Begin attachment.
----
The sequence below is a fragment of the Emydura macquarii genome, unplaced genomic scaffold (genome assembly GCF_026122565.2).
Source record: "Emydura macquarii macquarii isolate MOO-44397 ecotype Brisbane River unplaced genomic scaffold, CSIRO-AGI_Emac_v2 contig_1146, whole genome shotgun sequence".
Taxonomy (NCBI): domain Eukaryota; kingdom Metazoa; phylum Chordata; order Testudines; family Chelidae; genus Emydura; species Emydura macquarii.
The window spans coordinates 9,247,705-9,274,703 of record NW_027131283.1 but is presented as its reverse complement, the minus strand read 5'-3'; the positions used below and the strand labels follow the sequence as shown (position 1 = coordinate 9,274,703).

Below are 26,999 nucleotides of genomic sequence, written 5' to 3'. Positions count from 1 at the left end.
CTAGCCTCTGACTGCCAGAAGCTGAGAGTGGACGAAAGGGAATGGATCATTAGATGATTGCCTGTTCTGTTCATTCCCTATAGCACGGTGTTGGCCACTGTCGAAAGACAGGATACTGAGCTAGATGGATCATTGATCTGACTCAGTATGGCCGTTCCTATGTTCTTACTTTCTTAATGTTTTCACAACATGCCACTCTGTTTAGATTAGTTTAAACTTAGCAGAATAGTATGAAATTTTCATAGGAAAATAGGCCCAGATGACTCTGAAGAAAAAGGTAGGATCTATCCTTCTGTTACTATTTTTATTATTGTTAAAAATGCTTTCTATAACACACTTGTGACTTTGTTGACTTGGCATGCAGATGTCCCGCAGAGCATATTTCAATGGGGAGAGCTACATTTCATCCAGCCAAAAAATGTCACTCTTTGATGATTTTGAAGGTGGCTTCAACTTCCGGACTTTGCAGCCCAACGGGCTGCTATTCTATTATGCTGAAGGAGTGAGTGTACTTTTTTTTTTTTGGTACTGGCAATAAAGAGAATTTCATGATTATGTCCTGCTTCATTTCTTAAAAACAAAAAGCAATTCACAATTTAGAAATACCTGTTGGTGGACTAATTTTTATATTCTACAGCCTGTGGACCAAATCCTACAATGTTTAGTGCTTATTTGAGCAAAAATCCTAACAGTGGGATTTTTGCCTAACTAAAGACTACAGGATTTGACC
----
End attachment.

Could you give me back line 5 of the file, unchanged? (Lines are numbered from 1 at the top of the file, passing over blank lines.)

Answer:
Below are 26,999 nucleotides of genomic sequence, written 5' to 3'. Positions count from 1 at the left end.